Reese Witherspoon: What You Don't Know About Her "Imperfect" Life
By Hilary De Vries
Witherspoon is all passion, but she isn't fighting this alone. For the past six years, she's been married to actor Ryan Phillippe, a former soap star who has become a regular on the indie-film circuit, starring in such films as Crash, Gosford Park and Igby Goes Down. Witherspoon met Phillippe at her 21st birthday party, and by all accounts, she was positively smitten at first sight. "We both come from families in which our mothers worked, and we approach [our marriage] like a job: We work at it," she says, adding that it also helps that they have both made raising their two children, 6-year-old Ava and 2-year-old Deacon, their top priority.
Witherspoon and Phillippe take turns with their filming schedules so they can remain together as a family, whether on location or at home in L.A., where she takes her daughter to school and doctor's appointments and cooks dinner for the family. "I like to cook," she says, adding with a laugh, "I also have a few regular places I call for takeout a couple nights a week, and Ryan cooks, too. He's really amazing with the kids." She also hasn't ruled out the idea of having a third child, although at just 29, "I have the luxury of having some time to think about it."
Her devotion to family has led Witherspoon to the Children's Defense Fund. The organization, which fights child poverty by helping families access social services and benefits, is run by Marian Wright Edelman. Edelman's inspirational book, The Measure of Our Success, won Witherspoon over when she first read it during her year at Stanford University (she left college at the end of her freshman year to pursue her acting career). Then, as a new mother five years ago, she went through what she calls "a little bit of a rough patch." "It was before Legally Blonde, and I was having a hard time getting a job. There were all these questions about my weight, and I was asking myself, Why am I an actress? What is life about?" she recalls. "So I started reading the book again, and I called the Children's Defense Fund to see if I could help."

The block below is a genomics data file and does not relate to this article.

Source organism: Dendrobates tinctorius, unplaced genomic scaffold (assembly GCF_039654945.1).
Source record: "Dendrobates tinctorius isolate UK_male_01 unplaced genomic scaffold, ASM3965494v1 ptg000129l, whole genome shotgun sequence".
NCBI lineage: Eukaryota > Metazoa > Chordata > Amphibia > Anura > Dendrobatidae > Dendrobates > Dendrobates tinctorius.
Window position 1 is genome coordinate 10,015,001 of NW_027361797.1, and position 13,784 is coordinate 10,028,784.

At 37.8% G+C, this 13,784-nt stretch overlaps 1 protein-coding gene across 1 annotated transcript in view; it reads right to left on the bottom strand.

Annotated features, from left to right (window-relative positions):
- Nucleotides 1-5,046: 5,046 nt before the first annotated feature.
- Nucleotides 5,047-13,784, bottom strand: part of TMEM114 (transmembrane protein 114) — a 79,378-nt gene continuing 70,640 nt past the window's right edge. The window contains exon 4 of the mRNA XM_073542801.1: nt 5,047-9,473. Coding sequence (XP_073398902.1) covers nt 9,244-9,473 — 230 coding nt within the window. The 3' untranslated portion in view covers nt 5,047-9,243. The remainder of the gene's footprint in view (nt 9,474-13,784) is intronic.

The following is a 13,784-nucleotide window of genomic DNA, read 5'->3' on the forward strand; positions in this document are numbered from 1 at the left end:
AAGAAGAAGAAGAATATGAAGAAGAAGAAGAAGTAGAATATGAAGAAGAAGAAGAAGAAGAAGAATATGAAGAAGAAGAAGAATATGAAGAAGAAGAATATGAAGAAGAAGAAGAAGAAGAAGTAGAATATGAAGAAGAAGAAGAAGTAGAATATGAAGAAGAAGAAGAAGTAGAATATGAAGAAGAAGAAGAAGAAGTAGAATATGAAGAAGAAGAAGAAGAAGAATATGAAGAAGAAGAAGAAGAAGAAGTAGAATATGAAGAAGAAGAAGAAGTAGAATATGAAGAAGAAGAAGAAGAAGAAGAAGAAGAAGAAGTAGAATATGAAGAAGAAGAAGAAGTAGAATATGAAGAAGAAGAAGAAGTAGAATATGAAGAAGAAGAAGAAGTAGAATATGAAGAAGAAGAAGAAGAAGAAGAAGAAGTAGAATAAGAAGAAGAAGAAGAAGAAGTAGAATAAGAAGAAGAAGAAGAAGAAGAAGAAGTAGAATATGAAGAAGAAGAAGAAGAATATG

In addition to contributing financially, Witherspoon also meets with each year's college-scholarship winners. This year's scholarship party took place at a Los Angeles bowling alley, where Witherspoon spent hours eating pizza and chatting with the slightly starstruck high schoolers.
Her experiences with the charity, as well as her struggles to raise her own children amid privilege, have caused Witherspoon to start questioning the values she's encountered in Hollywood. "My kids are not just getting my values and morals but are getting outside influences," she says. "I feel like there's a race being run in Los Angeles for some unattainable goal ‑- to be the best, the skinniest, the most beautiful. I just admit that that's what I'll never be."